Like most other countries, India also considers the number of days spent by the individual in India to determine the tax residency status of the individual in India and it determines the taxability.
The Union Budget 2020 proposed certain anti-abuse measures for taxpayers who arranged their stay in India with an intent to reduce their tax liability in India on income earned overseas. However, given the strong reservations among the Indian diaspora about the proposed amendments, the government has diluted the provisions relating to determination of residential status to some extent while enacting the Finance Act, 2020.
Erstwhile provisions under the Income-tax Act, 19
The residential status of an individual is basically divided into two categories:
1. Resident – Under the Act, an individual is regarded as resident in India, if he satisfies either of the following tests:
a) He is present in India for 182 days or more in the relevant financial year (i.e. 1 April to 31 March); or
b) He is present in India for 60 days or more during the relevant financial year, and has spent at least 365 days in India during the preceding 4 years.
However, if a citizen of India leaves India for the purposes of employment outside India, or an Indian citizen or person of Indian origin (‘PIO’) who being outside India comes to India on a visit, the 60-day test stands extended to 182 days.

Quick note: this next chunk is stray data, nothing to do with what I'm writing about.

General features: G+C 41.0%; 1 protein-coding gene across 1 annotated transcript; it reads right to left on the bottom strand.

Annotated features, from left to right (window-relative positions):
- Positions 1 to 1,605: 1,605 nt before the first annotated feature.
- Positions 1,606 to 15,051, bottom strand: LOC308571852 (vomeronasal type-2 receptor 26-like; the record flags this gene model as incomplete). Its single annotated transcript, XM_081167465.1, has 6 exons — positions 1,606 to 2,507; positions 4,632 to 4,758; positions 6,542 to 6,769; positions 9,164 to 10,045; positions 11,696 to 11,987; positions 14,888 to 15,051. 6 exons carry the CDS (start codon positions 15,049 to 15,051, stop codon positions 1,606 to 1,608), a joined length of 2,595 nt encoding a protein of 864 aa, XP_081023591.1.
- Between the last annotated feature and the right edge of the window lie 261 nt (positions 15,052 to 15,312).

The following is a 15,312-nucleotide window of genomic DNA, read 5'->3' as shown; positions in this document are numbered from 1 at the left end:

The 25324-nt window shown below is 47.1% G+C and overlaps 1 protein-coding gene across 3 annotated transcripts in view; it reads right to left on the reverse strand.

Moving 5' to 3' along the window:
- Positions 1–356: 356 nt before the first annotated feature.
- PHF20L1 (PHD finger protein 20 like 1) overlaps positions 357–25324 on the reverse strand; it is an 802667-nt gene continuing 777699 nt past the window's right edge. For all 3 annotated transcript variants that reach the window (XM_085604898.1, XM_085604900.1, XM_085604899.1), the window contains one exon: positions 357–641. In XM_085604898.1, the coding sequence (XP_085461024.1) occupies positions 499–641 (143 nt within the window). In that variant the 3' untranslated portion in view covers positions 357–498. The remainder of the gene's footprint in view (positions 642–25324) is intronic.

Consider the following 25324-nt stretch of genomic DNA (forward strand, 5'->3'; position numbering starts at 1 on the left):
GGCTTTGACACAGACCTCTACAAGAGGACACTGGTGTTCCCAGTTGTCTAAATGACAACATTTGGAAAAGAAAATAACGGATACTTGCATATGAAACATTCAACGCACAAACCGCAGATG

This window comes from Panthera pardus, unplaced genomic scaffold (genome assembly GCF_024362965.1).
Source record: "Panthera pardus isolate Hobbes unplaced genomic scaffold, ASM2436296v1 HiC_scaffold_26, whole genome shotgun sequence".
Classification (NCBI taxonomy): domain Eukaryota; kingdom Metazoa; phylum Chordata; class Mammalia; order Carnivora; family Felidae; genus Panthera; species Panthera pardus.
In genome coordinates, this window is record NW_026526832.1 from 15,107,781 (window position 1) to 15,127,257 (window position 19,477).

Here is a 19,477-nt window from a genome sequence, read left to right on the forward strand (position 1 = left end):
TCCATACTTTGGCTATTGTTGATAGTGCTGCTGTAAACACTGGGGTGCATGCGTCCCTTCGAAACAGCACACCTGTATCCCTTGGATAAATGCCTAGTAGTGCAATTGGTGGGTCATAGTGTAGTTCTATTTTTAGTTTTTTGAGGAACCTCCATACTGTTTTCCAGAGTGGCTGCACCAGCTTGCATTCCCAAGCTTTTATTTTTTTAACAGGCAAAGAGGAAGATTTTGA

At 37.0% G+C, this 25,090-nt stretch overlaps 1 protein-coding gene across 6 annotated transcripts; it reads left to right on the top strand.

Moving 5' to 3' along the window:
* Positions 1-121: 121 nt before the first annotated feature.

Once the test of residency is satisfied, an individual would be treated as ‘Resident but not ordinarily resident’ (‘RNOR’) in India, if any of the following two conditions are satisfied:
(i) If an individual has been non-resident (‘NR’) in India in 9 out of the 10 preceding financial years; or
(ii) If an individual has during the 7 preceding financial years been in India for an aggregate period of 729 days or less.
If both the above conditions are not satisfied, a resident would qualify as ‘resident and ordinarily resident’ (‘ROR’).
2. Non Resident- A person who is not a ‘resident’ in India as indicated above, will be an Non Resident.
Amendments proposed by Finance Bill, 2020
The Finance Bill, 2020 had proposed the following amendments to the aforesaid tax rules:
It proposed to reduce the time limit from 182 days to 120 days.
Deemed residency test:
The Finance Bill, 2020 also proposed a new concept of deemed residency. As per the said proposed amendment, an Indian citizen was deemed to be resident in India in case he was not liable to tax in any other country or territory by reason of domicile or residence or any other criteria of similar nature.
This was a deviation from the general rule of determination of residential status based on the number of days present in India, which caused anxiety amongst genuine NR Indian citizens who had to travel across the globe for business, or were based in countries that did not levy tax on individuals.
This amendment was aimed to bring into the tax net, Indian citizens managing their stay in such a manner that they didn’t qualify to be tax resident of any country and accordingly had minimal or nil tax liability in India and the rest of the world.